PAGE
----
Do you know how to deliver a speech with maximum impact? Here's how to be clear and powerful when presenting your ideas.
"It's the thought that counts." In addition to gift-giving, that's a phrase that makes sense in public speaking as well.
But when it comes to effective speeches and presentations, you mustn't get too swept up into the rarified air of noble ideas. Delivery counts for something, too. In fact, your ability to personify your ideas helps bring them down from the clouds to where we can all grab hold of them. It's you that gives your talk a beating heart.
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And that means knowing (among other skills) two things: (1) how to make your ideas sound complete and well-formed, and (2) giving them sufficient punch so they hit home. I'll be talking about those twin skills in this article.
Making Your Ideas Flow Like a River
Both of these performance proficiencies depend upon how you breathe and vocalize what you're saying. If you speak in public, you need to be using diaphragmatic breathing. That means "belly breathing," in a way that gives you a sufficient reservoir of air so you can achieve what I call "the sound of leadership."
But reservoirs need something to fill them—and in this case, that's unobstructed breath. Here's the interesting thing: your ideas also need that free flow, to carry them from your head to the ears of listeners. Think of it in terms of physics if you like, because in a way it does involve the movement of something across space.
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Four bad speech habits disrupt this free flow of ideas, however: a) choppy delivery, or b) a voice that fades away before a thought is completed; c) dropping one's pitch in the middle of a thought, and d) "word bunching," or mashing words together so rapidly in a phrase that the meaning is lost. (Watch out for that last one in shop-talk that you and your team are familiar with but that is unfamiliar to listeners.)
The solution to these problems—like nearly everything in good public speaking—comes down to considering your listeners and their needs. So, if you happen to practice any of these speaking habits, concentrate more on getting the complete idea across to your audience. Focusing on that should allow you to "get to flow," and not interrupt yourself! And remember, a written sentence may contain two or three ideas; or it make take three or four sentences to get an idea across. It doesn't matter. Once you're intent on expressing the fullness of an idea, your vocal delivery (including your breath support) will help make that happen.
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How to Ride that River Home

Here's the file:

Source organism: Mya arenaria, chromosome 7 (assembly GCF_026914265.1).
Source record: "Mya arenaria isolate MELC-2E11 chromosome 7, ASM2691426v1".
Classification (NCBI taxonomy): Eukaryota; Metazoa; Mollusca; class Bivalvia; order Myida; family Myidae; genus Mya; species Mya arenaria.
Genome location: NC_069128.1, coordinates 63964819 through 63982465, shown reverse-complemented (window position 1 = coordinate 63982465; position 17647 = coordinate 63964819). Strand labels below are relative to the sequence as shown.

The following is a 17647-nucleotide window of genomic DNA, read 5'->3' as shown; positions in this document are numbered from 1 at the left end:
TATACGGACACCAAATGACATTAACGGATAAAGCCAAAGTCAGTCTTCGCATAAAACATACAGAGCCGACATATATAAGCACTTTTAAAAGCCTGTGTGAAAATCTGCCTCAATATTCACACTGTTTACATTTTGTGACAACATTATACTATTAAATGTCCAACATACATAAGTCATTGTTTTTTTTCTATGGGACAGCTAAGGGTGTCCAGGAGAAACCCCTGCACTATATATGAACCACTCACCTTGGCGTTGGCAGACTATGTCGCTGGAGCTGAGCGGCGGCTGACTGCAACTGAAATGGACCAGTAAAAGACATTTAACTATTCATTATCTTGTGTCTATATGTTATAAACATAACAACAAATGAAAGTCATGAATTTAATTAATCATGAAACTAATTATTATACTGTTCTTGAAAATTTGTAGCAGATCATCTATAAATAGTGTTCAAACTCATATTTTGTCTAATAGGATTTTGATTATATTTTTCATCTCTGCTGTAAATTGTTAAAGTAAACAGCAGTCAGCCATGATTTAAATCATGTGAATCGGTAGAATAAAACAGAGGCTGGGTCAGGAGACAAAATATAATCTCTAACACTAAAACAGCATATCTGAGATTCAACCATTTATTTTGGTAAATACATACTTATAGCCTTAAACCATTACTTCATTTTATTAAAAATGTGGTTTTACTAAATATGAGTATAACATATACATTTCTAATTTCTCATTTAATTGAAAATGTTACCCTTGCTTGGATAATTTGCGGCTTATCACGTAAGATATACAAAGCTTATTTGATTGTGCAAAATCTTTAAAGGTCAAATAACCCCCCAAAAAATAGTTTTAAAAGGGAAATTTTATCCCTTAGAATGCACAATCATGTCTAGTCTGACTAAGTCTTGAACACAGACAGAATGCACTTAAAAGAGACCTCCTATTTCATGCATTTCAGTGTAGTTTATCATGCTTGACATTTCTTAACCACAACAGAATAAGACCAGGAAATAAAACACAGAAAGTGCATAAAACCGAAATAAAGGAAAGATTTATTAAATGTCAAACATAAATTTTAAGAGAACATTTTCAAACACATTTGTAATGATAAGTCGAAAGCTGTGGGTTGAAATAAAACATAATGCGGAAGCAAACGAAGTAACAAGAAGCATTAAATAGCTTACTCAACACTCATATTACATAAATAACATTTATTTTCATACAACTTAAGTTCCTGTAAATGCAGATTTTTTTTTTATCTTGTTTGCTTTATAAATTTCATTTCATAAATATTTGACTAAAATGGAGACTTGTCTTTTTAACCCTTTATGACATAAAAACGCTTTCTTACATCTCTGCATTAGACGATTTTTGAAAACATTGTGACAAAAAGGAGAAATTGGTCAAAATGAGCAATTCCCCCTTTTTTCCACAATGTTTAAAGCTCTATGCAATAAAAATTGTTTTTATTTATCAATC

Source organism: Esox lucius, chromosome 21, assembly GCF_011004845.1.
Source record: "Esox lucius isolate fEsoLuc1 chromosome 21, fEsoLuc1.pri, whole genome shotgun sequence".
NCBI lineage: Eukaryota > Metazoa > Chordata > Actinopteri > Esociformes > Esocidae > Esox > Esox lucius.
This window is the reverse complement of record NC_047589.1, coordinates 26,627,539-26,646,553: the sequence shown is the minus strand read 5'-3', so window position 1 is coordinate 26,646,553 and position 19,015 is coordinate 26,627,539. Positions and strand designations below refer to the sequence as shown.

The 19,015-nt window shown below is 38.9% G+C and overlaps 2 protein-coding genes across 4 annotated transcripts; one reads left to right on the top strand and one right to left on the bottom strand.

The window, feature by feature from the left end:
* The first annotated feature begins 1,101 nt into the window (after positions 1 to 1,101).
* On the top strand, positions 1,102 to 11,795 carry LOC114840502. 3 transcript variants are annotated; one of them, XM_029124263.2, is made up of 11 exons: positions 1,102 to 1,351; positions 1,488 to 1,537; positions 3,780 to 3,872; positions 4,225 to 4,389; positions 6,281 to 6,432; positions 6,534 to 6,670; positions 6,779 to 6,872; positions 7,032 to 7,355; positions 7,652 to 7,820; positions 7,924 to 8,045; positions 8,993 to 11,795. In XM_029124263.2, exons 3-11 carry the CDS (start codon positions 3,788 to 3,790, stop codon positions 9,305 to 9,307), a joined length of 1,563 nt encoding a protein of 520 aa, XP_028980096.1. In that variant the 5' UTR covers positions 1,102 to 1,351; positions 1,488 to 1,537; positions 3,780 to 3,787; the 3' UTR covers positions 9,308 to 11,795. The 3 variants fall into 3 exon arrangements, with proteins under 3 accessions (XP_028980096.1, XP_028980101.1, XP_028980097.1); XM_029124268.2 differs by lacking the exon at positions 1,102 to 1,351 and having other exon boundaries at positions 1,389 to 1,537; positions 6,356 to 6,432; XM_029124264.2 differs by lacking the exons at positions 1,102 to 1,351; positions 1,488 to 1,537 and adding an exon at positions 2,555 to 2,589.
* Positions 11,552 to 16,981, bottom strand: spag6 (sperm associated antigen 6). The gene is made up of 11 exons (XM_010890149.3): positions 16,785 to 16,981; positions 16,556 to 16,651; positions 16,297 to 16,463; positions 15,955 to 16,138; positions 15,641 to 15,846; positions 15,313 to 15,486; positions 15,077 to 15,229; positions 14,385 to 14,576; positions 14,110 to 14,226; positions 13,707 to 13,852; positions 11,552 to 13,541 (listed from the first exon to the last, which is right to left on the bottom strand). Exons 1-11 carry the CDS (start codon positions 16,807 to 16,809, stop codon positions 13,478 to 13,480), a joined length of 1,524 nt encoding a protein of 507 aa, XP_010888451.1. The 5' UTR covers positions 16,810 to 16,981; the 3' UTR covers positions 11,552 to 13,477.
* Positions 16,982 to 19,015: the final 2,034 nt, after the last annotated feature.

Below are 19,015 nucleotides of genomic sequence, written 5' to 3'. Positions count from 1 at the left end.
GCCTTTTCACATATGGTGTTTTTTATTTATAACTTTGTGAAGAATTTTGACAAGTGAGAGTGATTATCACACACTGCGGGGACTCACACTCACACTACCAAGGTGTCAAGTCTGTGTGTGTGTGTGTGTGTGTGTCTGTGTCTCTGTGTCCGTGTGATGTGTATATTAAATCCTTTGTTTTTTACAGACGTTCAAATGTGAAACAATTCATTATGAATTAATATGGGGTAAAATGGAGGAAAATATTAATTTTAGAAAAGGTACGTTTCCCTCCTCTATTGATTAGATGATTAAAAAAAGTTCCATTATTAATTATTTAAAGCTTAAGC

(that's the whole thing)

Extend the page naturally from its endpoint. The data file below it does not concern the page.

Your other task, of course, is to invest your thought with maximum impact. Here, too, your breathing matters. And once again, it's that full reservoir of air that's needed.
Many of us breathe shallowly. That gets us by well enough for sitting at our desk or talking on the phone. But it's not good enough for public speaking. Here's why: in English, the most important word or phrase comes at the end of the utterance. (I don't say "at the end of the sentence," because sentences only now and then align with oral communication.)
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Do you understand why diaphragmatic breathing matters here too? It's because you need enough air left to "punch" that important word or phrase! For instance, consider if you say this:
"Sure, our product is successful. But we never wanted to just create another profitable item. We intended—and we still intend—to revolutionize this industry!"
I made that idea long enough that you could say it on one breath if you wanted to. It would have to be a GOOD breath, though, wouldn't it? If it were, you'd have enough left to punch up that crucial point at the end. You'll have created a strong river with uninterrupted flow to bring your idea home.
Gary Genard is an actor, author, and expert in public speaking training and overcoming speaking fear. His company, Boston-based The Genard Method offers live 1:1 Zoom executive coaching and corporate group training worldwide. In 2022 for the ninth consecutive year, Gary has been ranked by Global Gurus as One of the World’s Top 30 Communication Professionals. He is the author of the Amazon Best-Seller How to Give a Speech. His second book, Fearless Speaking, was named in 2019 as "One of the 100 Best Confidence Books of All Time." His handbook for presenting in videoconferences, Speaking Virtually offers strategies and tools for developing virtual presence in online meetings. Contact Gary here.